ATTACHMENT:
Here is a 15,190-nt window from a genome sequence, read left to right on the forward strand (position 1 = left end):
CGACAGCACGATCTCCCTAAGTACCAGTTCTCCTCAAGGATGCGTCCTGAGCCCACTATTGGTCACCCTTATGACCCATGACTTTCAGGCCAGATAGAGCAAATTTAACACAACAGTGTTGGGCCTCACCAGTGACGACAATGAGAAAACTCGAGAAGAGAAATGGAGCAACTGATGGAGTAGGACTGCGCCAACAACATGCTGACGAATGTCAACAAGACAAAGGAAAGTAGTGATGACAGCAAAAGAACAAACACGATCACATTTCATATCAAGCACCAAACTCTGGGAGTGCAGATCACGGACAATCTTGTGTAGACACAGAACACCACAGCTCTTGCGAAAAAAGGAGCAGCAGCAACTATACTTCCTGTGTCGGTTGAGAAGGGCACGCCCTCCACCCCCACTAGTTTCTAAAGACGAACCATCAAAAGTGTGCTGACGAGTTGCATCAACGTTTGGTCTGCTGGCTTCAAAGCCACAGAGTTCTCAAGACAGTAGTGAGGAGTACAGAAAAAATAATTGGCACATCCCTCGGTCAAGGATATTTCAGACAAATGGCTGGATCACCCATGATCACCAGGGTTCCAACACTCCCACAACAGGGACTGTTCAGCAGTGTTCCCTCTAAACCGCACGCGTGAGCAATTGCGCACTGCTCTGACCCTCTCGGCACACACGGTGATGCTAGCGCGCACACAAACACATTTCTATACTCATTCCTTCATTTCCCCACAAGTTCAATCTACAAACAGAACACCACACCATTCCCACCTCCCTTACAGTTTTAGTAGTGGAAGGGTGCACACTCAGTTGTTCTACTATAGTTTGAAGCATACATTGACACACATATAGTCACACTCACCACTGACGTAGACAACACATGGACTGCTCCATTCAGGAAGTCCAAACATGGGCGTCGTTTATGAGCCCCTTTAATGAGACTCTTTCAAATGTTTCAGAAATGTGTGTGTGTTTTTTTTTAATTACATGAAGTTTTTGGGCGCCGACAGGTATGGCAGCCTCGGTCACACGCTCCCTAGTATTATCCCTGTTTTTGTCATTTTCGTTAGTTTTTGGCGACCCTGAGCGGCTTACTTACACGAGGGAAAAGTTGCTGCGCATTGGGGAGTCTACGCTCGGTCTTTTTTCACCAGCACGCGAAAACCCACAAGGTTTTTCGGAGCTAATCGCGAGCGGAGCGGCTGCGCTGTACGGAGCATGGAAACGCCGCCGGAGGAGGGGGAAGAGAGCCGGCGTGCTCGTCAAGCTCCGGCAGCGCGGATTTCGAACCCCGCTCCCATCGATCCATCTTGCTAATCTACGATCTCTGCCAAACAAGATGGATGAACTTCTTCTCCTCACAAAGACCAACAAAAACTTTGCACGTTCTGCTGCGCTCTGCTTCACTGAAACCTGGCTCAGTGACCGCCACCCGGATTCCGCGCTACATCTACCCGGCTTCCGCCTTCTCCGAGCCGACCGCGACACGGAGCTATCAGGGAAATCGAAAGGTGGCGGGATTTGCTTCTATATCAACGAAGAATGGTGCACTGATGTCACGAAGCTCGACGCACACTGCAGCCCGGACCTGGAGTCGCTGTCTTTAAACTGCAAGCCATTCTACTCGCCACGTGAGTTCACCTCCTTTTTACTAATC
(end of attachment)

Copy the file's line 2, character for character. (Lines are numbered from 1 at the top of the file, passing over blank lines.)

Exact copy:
CGACAGCACGATCTCCCTAAGTACCAGTTCTCCTCAAGGATGCGTCCTGAGCCCACTATTGGTCACCCTTATGACCCATGACTTTCAGGCCAGATAGAGCAAATTTAACACAACAGTGTTGGGCCTCACCAGTGACGACAATGAGAAAACTCGAGAAGAGAAATGGAGCAACTGATGGAGTAGGACTGCGCCAACAACATGCTGACGAATGTCAACAAGACAAAGGAAAGTAGTGATGACAGCAAAAGAACAAACACGATCACATTTCATATCAAGCACCAAACTCTGGGAGTGCAGATCACGGACAATCTTGTGTAGACACAGAACACCACAGCTCTTGCGAAAAAAGGAGCAGCAGCAACTATACTTCCTGTGTCGGTTGAGAAGGGCACGCCCTCCACCCCCACTAGTTTCTAAAGACGAACCATCAAAAGTGTGCTGACGAGTTGCATCAACGTTTGGTCTGCTGGCTTCAAAGCCACAGAGTTCTCAAGACAGTAGTGAGGAGTACAGAAAAAATAATTGGCACATCCCTCGGTCAAGGATATTTCAGACAAATGGCTGGATCACCCATGATCACCAGGGTTCCAACACTCCCACAACAGGGACTGTTCAGCAGTGTTCCCTCTAAACCGCACGCGTGAGCAATTGCGCACTGCTCTGACCCTCTCGGCACACACGGTGATGCTAGCGCGCACACAAACACATTTCTATACTCATTCCTTCATTTCCCCACAAGTTCAATCTACAAACAGAACACCACACCATTCCCACCTCCCTTACAGTTTTAGTAGTGGAAGGGTGCACACTCAGTTGTTCTACTATAGTTTGAAGCATACATTGACACACATATAGTCACACTCACCACTGACGTAGACAACACATGGACTGCTCCATTCAGGAAGTCCAAACATGGGCGTCGTTTATGAGCCCCTTTAATGAGACTCTTTCAAATGTTTCAGAAATGTGTGTGTGTTTTTTTTTAATTACATGAAGTTTTTGGGCGCCGACAGGTATGGCAGCCTCGGTCACACGCTCCCTAGTATTATCCCTGTTTTTGTCATTTTCGTTAGTTTTTGGCGACCCTGAGCGGCTTACTTACACGAGGGAAAAGTTGCTGCGCATTGGGGAGTCTACGCTCGGTCTTTTTTCACCAGCACGCGAAAACCCACAAGGTTTTTCGGAGCTAATCGCGAGCGGAGCGGCTGCGCTGTACGGAGCATGGAAACGCCGCCGGAGGAGGGGGAAGAGAGCCGGCGTGCTCGTCAAGCTCCGGCAGCGCGGATTTCGAACCCCGCTCCCATCGATCCATCTTGCTAATCTACGATCTCTGCCAAACAAGATGGATGAACTTCTTCTCCTCACAAAGACCAACAAAAACTTTGCACGTTCTGCTGCGCTCTGCTTCACTGAAACCTGGCTCAGTGACCGCCACCCGGATTCCGCGCTACATCTACCCGGCTTCCGCCTTCTCCGAGCCGACCGCGACACGGAGCTATCAGGGAAATCGAAAGGTGGCGGGATTTGCTTCTATATCAACGAAGAATGGTGCACTGATGTCACGAAGCTCGACGCACACTGCAGCCCGGACCTGGAGTCGCTGTCTTTAAACTGCAAGCCATTCTACTCGCCACGTGAGTTCACCTCCTTTTTACTAATC